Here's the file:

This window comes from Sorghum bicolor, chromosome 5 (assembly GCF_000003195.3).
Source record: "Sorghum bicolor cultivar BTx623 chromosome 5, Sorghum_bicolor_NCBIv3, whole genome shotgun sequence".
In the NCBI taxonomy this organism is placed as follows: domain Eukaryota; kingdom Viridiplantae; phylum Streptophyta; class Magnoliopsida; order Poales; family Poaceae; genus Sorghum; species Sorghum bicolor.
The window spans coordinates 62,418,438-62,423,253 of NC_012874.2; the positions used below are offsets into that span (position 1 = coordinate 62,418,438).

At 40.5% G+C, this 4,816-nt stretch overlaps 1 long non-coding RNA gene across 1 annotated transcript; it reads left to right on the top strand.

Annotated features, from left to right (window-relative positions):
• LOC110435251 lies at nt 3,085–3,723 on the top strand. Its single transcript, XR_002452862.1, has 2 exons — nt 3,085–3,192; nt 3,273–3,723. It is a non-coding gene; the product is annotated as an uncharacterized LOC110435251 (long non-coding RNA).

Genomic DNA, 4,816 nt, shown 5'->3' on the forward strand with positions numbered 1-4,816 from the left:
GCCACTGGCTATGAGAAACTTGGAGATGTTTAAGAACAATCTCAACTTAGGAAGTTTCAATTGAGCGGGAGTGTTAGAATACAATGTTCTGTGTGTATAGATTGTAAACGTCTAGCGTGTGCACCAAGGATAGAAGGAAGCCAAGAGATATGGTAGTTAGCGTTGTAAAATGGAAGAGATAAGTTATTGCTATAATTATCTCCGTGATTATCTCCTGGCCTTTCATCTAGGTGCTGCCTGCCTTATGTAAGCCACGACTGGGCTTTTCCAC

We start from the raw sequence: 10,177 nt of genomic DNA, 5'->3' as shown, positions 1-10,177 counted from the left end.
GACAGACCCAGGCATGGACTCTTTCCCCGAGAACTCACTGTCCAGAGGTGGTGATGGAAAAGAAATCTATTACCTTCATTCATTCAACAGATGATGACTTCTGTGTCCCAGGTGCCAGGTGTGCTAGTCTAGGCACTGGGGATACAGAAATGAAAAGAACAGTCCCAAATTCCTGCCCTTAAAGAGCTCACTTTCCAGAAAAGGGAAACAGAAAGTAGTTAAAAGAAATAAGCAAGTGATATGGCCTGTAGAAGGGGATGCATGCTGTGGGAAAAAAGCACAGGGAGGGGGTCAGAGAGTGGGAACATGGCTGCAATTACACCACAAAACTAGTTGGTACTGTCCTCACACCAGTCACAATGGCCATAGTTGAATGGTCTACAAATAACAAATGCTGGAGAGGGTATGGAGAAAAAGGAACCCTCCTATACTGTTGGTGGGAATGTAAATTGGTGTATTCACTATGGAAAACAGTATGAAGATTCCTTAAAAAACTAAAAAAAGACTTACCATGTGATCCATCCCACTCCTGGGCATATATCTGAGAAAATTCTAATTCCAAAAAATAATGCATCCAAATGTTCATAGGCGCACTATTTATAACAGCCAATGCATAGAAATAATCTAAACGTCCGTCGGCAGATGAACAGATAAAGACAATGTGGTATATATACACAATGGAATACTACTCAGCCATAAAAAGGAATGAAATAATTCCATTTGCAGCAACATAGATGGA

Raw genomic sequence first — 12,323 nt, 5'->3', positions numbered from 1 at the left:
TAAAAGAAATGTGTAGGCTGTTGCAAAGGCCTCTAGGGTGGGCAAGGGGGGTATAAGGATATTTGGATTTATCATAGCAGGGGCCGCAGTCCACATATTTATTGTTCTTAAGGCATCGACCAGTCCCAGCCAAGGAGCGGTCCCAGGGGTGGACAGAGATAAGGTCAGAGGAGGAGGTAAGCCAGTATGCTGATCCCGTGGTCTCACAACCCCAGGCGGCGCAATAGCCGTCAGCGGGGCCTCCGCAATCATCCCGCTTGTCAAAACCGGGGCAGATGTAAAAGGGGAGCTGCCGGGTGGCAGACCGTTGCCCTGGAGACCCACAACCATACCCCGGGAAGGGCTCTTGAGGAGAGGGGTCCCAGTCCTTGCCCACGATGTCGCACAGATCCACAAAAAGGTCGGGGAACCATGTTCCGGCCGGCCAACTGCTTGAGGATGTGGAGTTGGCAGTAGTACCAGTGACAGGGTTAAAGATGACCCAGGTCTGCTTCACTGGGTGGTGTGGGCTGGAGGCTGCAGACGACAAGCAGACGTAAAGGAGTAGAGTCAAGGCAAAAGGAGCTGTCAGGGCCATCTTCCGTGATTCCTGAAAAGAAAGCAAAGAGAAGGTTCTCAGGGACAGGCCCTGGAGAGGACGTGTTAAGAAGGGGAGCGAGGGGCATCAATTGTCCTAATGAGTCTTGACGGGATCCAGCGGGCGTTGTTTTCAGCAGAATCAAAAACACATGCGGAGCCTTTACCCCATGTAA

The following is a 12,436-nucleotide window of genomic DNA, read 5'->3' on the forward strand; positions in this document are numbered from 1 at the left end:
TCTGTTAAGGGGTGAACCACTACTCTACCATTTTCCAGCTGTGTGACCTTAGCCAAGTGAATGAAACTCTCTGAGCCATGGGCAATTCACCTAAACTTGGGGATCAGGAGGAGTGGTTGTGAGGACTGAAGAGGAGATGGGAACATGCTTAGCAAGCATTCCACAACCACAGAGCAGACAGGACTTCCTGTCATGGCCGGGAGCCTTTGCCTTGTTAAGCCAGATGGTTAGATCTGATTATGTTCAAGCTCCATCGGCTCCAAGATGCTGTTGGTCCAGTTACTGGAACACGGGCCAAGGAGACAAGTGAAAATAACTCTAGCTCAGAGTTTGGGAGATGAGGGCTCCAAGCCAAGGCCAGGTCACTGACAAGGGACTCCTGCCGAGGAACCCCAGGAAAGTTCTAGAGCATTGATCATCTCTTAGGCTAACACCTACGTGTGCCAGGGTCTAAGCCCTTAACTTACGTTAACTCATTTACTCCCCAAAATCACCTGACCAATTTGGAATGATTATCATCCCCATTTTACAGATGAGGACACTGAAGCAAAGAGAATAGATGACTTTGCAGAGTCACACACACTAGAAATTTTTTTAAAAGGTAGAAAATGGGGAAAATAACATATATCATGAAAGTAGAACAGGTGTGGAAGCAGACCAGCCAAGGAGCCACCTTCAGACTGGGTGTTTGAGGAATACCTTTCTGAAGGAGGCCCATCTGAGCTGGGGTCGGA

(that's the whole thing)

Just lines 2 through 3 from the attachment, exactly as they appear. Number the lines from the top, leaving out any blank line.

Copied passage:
Source record: "Sorghum bicolor cultivar BTx623 chromosome 5, Sorghum_bicolor_NCBIv3, whole genome shotgun sequence".
In the NCBI taxonomy this organism is placed as follows: domain Eukaryota; kingdom Viridiplantae; phylum Streptophyta; class Magnoliopsida; order Poales; family Poaceae; genus Sorghum; species Sorghum bicolor.